“You’ll know what to do when the time comes. Just follow your heart and what will make you happy” wrote my grandmother in an email to me three months before I made one of the most defining decisions of my life: The decision to quit my job with a Fortune 300 company and move to Nicaragua.
My mind was a wrestling match between excitement and fear. Fortunately the lure of adventure beat out the fear… just barely.
I didn’t leave California and take a 75% pay-cut in my salary thinking I wouldn’t return for years, or maybe ever. I left thinking that I could come back home at any time. That I’d return just as soon as I checked off a few personal goals – such as volunteering in an orphanage, learning to surf and speak Spanish. That mindset was enough for me to take the next step and buy a one-way ticket to Nicaragua.
That was back in 2007, and to this day I can honestly say that I have never, not even once, regretted that decision. Note to reader: That does not mean there haven’t been moments over the years when I’d miss my friends or crave first world conveniences like super fast internet and fancy restaurants. It just means that the highs always outweigh the lows.
So given the choice to do over, I’d choose a lifestyle of freedom and service again and again. Here are a few things I wish I’d known before I made the leap of faith.
1. When you’re on the road, your value system changes and so do your needs.
Barring items of sentimental significance, the material possessions that you leave behind will be worthless to you if you ever make it back to your home country. They’ll also probably be out of style. So don’t get overly caught up with putting all your personal items in storage. Just give away generously and cash in what you can by selling on websites like Craigslist.
2. Enjoy your good-bye parties with friends because you’ll never get those days back.
Don’t spend the time leading up to your departure stressing about the details of your arrival. It’s impossible to figure out every aspect of your new life before you’ve arrived, so don’t waste time trying. Just enjoy the time you have with the people you love. Chances are that it’ll never quite be the same again.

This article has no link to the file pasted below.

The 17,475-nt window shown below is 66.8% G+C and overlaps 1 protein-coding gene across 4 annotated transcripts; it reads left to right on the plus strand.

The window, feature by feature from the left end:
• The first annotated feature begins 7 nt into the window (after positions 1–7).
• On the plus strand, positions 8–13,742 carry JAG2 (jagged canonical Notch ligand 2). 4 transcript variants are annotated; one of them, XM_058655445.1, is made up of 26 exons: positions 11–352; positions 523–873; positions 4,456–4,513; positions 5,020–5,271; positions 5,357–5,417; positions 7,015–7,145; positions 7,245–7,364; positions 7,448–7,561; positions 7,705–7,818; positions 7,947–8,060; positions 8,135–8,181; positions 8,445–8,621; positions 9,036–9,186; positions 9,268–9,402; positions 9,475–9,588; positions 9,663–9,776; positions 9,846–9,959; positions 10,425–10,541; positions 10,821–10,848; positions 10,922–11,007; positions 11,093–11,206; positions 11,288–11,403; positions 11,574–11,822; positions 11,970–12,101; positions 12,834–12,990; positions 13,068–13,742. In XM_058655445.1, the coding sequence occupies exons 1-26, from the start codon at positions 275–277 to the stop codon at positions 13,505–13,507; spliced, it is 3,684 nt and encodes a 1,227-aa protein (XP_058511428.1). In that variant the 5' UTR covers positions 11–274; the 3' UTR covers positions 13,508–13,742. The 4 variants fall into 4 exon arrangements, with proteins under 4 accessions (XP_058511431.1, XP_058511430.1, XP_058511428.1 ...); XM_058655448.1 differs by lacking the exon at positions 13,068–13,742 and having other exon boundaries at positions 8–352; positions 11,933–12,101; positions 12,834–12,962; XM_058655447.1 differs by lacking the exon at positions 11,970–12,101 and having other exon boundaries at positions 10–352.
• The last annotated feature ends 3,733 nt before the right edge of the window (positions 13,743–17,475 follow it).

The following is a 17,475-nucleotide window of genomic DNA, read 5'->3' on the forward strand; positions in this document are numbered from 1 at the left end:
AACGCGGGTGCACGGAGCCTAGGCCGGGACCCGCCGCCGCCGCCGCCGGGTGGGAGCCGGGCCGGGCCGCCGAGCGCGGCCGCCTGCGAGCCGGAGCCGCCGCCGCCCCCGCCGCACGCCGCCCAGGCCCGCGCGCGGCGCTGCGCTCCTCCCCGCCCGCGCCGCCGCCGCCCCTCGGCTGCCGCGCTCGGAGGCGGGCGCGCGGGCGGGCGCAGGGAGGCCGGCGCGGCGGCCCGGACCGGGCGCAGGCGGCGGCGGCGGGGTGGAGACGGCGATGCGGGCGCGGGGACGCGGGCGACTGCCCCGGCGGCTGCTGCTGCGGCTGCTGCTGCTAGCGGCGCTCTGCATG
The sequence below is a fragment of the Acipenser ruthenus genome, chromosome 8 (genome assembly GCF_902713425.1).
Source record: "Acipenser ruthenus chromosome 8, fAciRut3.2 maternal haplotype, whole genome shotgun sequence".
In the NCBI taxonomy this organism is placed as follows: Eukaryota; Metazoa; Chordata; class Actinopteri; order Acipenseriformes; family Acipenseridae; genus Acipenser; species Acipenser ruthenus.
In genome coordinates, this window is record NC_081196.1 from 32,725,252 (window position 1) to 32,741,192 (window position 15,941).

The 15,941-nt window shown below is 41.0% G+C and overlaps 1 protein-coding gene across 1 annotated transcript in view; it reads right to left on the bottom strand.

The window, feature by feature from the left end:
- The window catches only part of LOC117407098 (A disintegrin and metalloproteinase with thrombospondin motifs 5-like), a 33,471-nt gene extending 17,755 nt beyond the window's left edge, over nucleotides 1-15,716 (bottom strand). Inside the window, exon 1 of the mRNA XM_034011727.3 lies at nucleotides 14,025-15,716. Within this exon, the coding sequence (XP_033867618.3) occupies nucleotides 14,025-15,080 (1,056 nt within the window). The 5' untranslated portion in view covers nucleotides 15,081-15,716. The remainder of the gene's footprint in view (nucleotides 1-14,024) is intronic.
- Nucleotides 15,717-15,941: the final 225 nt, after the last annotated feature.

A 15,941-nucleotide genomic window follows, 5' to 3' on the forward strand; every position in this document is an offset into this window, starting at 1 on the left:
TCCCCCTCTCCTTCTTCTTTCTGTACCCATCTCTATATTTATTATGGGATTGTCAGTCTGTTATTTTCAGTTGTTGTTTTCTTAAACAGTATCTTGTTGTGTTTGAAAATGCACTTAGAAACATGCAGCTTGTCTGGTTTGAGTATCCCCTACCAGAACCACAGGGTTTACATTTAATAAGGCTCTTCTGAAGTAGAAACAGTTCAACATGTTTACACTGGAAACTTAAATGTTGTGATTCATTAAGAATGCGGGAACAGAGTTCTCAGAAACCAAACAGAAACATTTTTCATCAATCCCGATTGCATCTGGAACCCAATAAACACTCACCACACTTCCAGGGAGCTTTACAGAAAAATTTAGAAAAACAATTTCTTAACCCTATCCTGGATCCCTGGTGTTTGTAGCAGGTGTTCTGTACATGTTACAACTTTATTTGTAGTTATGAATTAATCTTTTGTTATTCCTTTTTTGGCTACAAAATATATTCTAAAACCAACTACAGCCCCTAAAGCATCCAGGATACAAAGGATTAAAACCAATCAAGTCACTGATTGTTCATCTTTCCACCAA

3. You are not alone.
When I left my friends and family behind, I had a feeling that I was alone in this adventure. I arrived without a single Nicaraguan number in my phone. But it has turned out that throughout the journey I’ve been accompanied by wonderful people. Some of them only lasted a season, while others have become my best friends. The point is that you’ll meet people and make treasured friendships when you embark on a new, albeit sometimes scary, journey of the less traveled.
4. Your dreams are too small.
Living in another country will be far more rewarding and exciting than you can possibly imagine. The opportunities to create positive change in the world are endless. When you seek to serve others less fortunate, the universe has a way of unfolding opportunities that are beyond your wildest dreams. I came to Nicaragua to volunteer as a sports director for an orphanage. I now run a non-profit called the Casa Llanta Fund, a multi-front education and sports centered foundation in San Juan del Sur which serves hundreds of children and families throughout the country. It also hosts one of the biggest music festivals and surf contests in the region as a fundraiser for the non-profit.
So give more and dream bigger.
Are you ready to take the leap of faith (even if you don’t know where you’ll land)?